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[Event Recap] [BASIC Event] Massachusetts: A Case Study on Climate Action and Energy Finance

Dan Saccardi

Early pioneer with ambitious goals
On Monday, April 25th, Mass Energy Consumer Alliance’s (Mass Energy) Executive Director, Larry Chretien, led a discussion on Massachusetts’ progress towards achieving its greenhouse gas (GHG) emissions reduction commitments. The event was hosted by Building A Sustainable Investment Community (BASIC) Boston and Mass Energy at the Unitarian Universalist Association. Larry outlined Massachusetts’ need to follow through on its ambitious commitments, the significant business opportunity in achieving The Commonwealth’s goals, examples of municipal leadership, and what to do going forward.

Pioneering leadership needs follow through
In 2008, Massachusetts passed the pioneering Global Warming Solutions Act (GWSA). GWSA mandates that MA reduce GHG emissions to 25% and 80% below 1990 levels by 2020 and 2050, respectively. However, the ambition of these targets hasn’t been matched by an actionable roadmap. The MA Department of Environmental Protection (DEP) is more than three years late in establishing the necessary regulations to guide the necessary action steps. As Larry has written about in greater detail, if the current pace of GHG emissions reductions continues, MA will miss its 2020 target and fail to get a good start on targets for later years

GWSA GHG Emissions Reduction & Requirements


GWSA GHG Emissions Reduction Requirements
To avoid this outcome, Mass Energy and the Conservation Law Foundation are leading a legal challenge to push the DEP to resolve the regulatory uncertainty that is hampering bolder energy innovation. 

Significant business opportunity

With the costs of solar, wind, LEDs, and batteries falling sharply, there are increasing options to economically meet MA’s energy demand with in-state renewable energy and energy efficiency. And since MA imports 80% of its energy, the more (clean) energy that’s produced in-state, the more jobs and economic opportunity that will be generated. 

Funding MA’s energy imports diverts significant in-state resources  

Funding MAs energy imports diverts significant in state resources

Implementing a price on carbon would be an even bolder measure. Larry highlighted a MA Department of Energy Resources (DER) study concluding that a carbon tax, in addition to reducing GHG emissions, would create jobs and increase household income by stimulating broader economic development within and beyond the energy sector.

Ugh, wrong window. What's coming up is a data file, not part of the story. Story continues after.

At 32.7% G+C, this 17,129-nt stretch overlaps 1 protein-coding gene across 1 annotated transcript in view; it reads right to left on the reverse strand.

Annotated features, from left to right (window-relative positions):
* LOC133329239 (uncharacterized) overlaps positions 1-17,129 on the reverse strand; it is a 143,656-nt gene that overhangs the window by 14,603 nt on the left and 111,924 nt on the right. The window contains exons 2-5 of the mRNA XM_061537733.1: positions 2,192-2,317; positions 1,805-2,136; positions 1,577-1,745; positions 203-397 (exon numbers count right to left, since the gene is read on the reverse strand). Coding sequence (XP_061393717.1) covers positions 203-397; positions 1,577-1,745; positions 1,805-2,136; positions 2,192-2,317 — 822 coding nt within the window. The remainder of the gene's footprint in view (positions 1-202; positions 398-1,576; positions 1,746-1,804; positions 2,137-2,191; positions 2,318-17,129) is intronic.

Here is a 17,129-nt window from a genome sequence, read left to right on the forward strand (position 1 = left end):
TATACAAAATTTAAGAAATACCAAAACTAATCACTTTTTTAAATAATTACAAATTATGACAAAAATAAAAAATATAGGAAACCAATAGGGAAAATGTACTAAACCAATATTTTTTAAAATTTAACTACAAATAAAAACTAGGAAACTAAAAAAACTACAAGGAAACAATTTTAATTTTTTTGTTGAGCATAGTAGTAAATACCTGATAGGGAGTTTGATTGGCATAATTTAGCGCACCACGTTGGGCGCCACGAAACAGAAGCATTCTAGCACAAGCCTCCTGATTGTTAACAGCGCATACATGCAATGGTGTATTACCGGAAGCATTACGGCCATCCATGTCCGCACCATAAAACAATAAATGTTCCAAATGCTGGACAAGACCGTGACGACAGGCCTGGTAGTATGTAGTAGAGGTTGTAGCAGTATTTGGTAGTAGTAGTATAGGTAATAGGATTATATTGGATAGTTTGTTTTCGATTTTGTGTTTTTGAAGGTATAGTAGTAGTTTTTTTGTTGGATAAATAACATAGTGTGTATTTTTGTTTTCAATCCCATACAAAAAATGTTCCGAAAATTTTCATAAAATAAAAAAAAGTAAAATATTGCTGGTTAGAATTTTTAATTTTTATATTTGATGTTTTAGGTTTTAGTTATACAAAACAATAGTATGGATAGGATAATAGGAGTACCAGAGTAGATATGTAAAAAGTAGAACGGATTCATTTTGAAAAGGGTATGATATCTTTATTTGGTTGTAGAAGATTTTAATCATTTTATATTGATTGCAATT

MA Carbon Tax: Total Employment Change vs. Baseline

MA Carbon Tax Total Employment Change vs. Baseline

Municipal Leadership

Even in the absence of clear guidance, some municipalities are implementing innovative policies that others should emulate. Larry highlighted how Melrose and Dedham are increasing their renewable energy consumption. Through Green Municipal Aggregation, they have pooled residential and municipal demand to purchase enough renewable energy to surpass MA’s renewable portfolio standard (RPS) 2016 mandate of 11% renewables by nearly 50%.

Getting Massachusetts back on track to 2020 and beyond

Larry emphasized that it’s not too late to achieve the 25% GHG emissions reduction mandate. DEP finally promulgating enforcement regulations would be an important step. Additionally, Governor Charlie Baker and state legislators should take a hard look at proposed natural gas pipelines. Approving them would ensure that the 2020 (and likely 2050) goal will not be met, and will drive fossil fuel imports further upwards. Municipalities should follow Melrose’s and Dedham’s lead and implement their own Green Municipal Aggregation programs and the state should ramp up the RPS targets and investments in energy efficiency–the most cost-effective option with the largest GHG emissions reduction potential. Finally, companies, municipalities, and residents can advocate for a price on carbon to achieve the emissions reductions and economic benefits enumerated in the DER study.